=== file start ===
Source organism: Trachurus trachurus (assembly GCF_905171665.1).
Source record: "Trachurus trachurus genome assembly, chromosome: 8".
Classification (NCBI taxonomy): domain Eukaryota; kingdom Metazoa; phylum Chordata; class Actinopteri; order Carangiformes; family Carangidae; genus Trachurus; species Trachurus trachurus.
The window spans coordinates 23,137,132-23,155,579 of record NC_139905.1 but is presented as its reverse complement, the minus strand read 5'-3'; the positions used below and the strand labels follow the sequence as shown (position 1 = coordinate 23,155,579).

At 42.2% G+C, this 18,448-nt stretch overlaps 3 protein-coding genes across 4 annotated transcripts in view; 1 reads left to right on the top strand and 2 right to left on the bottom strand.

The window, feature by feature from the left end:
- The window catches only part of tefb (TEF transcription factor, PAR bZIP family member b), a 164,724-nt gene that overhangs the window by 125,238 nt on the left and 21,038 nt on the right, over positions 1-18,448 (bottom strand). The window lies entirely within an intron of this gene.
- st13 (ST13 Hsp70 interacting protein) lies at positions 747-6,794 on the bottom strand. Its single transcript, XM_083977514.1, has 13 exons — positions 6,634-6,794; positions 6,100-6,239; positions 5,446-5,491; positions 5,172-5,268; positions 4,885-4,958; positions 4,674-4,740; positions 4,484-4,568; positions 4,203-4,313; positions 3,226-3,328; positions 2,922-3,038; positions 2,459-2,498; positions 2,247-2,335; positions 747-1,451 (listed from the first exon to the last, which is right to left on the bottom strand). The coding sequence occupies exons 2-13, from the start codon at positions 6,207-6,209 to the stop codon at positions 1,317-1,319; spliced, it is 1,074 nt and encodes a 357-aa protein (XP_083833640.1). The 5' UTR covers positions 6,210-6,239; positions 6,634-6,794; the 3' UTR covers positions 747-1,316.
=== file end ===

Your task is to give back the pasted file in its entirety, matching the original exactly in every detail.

Source organism: Trachurus trachurus (assembly GCF_905171665.1).
Source record: "Trachurus trachurus genome assembly, chromosome: 8".
Classification (NCBI taxonomy): domain Eukaryota; kingdom Metazoa; phylum Chordata; class Actinopteri; order Carangiformes; family Carangidae; genus Trachurus; species Trachurus trachurus.
The window spans coordinates 23,137,132-23,155,579 of record NC_139905.1 but is presented as its reverse complement, the minus strand read 5'-3'; the positions used below and the strand labels follow the sequence as shown (position 1 = coordinate 23,155,579).

At 42.2% G+C, this 18,448-nt stretch overlaps 3 protein-coding genes across 4 annotated transcripts in view; 1 reads left to right on the top strand and 2 right to left on the bottom strand.

The window, feature by feature from the left end:
- The window catches only part of tefb (TEF transcription factor, PAR bZIP family member b), a 164,724-nt gene that overhangs the window by 125,238 nt on the left and 21,038 nt on the right, over positions 1-18,448 (bottom strand). The window lies entirely within an intron of this gene.
- st13 (ST13 Hsp70 interacting protein) lies at positions 747-6,794 on the bottom strand. Its single transcript, XM_083977514.1, has 13 exons — positions 6,634-6,794; positions 6,100-6,239; positions 5,446-5,491; positions 5,172-5,268; positions 4,885-4,958; positions 4,674-4,740; positions 4,484-4,568; positions 4,203-4,313; positions 3,226-3,328; positions 2,922-3,038; positions 2,459-2,498; positions 2,247-2,335; positions 747-1,451 (listed from the first exon to the last, which is right to left on the bottom strand). The coding sequence occupies exons 2-13, from the start codon at positions 6,207-6,209 to the stop codon at positions 1,317-1,319; spliced, it is 1,074 nt and encodes a 357-aa protein (XP_083833640.1). The 5' UTR covers positions 6,210-6,239; positions 6,634-6,794; the 3' UTR covers positions 747-1,316.